The Boston Red Sox are on a historic run and a significant catalyst is Mookie Betts. A look back comparing Betts to Willie Mays of 1954.
Is Boston Red Sox outfielder Mookie Betts the best player in baseball? I can certainly make a case that would hold up under intense examination, but also could apply the same to Mike Trout and reigning Most Valuable Player Jose Altuve. What Betts is unequivocally marching to be is the MVP.
Betts was robbed of the MVP honor in 2016 when voters apparently forgot that the award is not presented to the best player, but the MVP. Trout captured the MVP despite playing on a team that did nothing of merit. With or without Trout the Angels were a pedestrian team.
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In a recent email exchange, a fellow baseballphile made the preposterous comment that Betts is Willie Mays of 1954. Was this just outrageous hyperbole from a slanted view of a denizen of Red Sox Nation? Just the idea of such a comparison is baseball heresy. Then I actually started to do what I rarely do and thought it out.
Is Betts a five-tool player? Well, folks, that is answered nightly as Betts wins games with his glove, his bat, his arm, and his speed. Mays was an electrifying player who starred when the spotlight was on. Far too many players of extreme talent shimmy into the dark like cockroaches when the big stage spotlight is on. Betts creates storylines almost nightly from dramatic grand slams to hitting for the cycle. But for me, the best Betts are the throws and catches.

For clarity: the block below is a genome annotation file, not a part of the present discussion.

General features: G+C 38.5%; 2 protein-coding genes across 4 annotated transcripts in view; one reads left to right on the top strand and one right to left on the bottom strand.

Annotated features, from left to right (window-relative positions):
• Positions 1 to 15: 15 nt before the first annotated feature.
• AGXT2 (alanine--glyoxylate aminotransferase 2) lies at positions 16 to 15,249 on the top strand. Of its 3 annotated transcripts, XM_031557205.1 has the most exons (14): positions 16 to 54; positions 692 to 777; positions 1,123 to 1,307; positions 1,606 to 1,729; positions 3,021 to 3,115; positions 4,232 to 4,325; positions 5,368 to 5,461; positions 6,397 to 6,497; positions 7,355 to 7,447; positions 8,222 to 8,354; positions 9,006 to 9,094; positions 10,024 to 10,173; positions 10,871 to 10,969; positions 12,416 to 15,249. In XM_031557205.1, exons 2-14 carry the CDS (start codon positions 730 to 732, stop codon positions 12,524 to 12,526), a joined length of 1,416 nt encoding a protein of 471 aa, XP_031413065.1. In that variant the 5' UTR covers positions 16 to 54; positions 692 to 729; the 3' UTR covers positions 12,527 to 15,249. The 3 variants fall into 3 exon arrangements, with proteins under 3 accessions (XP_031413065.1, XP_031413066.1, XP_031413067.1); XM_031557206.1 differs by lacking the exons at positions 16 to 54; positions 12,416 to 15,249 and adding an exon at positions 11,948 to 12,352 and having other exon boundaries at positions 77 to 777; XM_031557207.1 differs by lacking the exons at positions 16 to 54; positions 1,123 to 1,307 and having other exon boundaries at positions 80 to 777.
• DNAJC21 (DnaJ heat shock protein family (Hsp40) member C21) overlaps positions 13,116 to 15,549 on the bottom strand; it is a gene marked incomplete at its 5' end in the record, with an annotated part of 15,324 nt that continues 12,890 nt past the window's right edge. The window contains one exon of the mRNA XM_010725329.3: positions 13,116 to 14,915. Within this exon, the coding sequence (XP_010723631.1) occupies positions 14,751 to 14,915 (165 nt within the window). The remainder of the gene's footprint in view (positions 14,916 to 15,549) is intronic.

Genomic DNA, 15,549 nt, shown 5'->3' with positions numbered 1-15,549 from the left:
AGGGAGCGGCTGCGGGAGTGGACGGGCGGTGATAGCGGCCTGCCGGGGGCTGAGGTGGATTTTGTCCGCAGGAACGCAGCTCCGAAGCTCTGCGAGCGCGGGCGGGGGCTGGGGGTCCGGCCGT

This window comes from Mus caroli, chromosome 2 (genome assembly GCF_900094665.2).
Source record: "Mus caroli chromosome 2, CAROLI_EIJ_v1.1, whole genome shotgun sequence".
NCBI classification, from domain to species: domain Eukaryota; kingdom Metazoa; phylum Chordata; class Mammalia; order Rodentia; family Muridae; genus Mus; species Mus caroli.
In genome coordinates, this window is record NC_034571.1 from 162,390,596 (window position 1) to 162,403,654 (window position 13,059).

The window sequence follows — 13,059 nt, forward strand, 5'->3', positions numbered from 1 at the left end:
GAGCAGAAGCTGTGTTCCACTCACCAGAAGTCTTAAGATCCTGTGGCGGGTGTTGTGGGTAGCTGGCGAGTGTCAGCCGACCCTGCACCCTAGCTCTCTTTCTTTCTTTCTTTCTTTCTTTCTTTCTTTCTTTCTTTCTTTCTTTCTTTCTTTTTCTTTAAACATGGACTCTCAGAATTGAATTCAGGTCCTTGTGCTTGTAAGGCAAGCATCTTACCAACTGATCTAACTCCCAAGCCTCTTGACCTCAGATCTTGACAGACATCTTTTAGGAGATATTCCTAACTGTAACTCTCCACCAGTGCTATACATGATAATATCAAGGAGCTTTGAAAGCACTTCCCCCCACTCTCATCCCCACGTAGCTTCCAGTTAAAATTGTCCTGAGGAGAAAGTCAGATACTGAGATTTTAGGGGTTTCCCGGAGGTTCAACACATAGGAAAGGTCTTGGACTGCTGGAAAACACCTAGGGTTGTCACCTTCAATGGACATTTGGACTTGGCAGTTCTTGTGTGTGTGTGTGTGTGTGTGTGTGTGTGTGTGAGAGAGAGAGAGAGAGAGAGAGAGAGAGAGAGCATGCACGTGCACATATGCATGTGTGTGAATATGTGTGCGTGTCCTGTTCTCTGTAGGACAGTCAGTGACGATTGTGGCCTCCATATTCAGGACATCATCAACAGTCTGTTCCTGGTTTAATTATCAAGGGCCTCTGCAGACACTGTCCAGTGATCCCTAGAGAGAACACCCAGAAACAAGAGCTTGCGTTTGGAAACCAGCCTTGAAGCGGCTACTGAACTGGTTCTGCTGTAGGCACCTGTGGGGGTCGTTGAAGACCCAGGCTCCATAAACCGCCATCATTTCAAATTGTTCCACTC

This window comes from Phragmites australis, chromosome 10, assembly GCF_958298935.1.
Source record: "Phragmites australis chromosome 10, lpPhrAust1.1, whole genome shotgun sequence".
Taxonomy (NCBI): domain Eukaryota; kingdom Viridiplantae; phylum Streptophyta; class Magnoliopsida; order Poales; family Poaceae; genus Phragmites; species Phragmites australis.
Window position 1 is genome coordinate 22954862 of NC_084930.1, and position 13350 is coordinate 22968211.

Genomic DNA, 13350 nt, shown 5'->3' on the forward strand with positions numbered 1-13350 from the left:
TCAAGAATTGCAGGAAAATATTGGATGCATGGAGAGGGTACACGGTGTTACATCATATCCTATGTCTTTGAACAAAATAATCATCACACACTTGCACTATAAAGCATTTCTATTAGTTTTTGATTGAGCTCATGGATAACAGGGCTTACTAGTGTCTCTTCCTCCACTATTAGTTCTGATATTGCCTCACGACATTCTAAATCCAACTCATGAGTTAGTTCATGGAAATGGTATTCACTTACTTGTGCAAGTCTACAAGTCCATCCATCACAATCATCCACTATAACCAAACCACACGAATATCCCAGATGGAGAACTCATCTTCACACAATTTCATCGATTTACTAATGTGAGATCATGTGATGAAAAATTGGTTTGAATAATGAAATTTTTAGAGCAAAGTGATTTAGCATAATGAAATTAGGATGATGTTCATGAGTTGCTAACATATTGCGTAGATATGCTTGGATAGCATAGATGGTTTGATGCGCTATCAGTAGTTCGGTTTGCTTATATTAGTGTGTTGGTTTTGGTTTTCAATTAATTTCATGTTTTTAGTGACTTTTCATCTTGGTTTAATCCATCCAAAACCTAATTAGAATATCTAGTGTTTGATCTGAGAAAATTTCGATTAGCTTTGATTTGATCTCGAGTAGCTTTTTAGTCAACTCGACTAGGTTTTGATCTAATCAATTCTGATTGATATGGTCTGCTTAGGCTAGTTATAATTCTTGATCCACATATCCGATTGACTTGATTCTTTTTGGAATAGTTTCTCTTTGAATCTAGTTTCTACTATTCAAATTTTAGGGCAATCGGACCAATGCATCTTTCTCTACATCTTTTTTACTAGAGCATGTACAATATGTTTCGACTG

In 1954, Mays became MVP leading the Giants into the World Series against the heavily favored Cleveland Indians who had won 111 games. The Indians had a deep lineup and quite possibly the best rotation since the dawn of Doubleday. The Giants won in four straight with the forever highlight being Mays’ catch off the bat of Vic Wertz.
The Mays of 1954 was two years younger than Betts and had a remarkable 10.3 fWAR. Mays also won his only batting title (.345) and it seems that Betts may also win a batting title. Mays 1.078 OPS and Betts is certainly on track to match that, but May’s 41 home runs and 110 RBI are a challenge. Especially RBI when you hit leadoff and miss injury related games.
An item of interest with Mays circa 1954 is 66/57 or a 1.16 BB/K compared to Betts’ current 0.90 BB/K. Mays career total is 0.96 BB/K or almost one walk per strikeout and that is indeed a rare occurrence in 1954 and even more so in 2018. In 1954, the BB/K for MLB was 0.88 and today it is 0.38. When you put the ball in play you have opportunity and Betts creates opportunity.
The Big Stage mentioned earlier has not shone as well offensively on Mays and Betts as one would expect. For Betts, it is a shutout with zero home runs and RBI in 29 plate appearances and Mays just a lone home run and 10 RBI in 99 PAs. But, as referenced, with a five-tool player it goes beyond one facet of the game.
Betts is not Mays – yet. Maybe Betts in ten years will have the year to year credentials that could make a worthy career comparison, but even for a jingoist Red Sox fan that is an extraordinary extrapolation. I will just sit back and enjoy the effervescent Betts march to an MVP Award.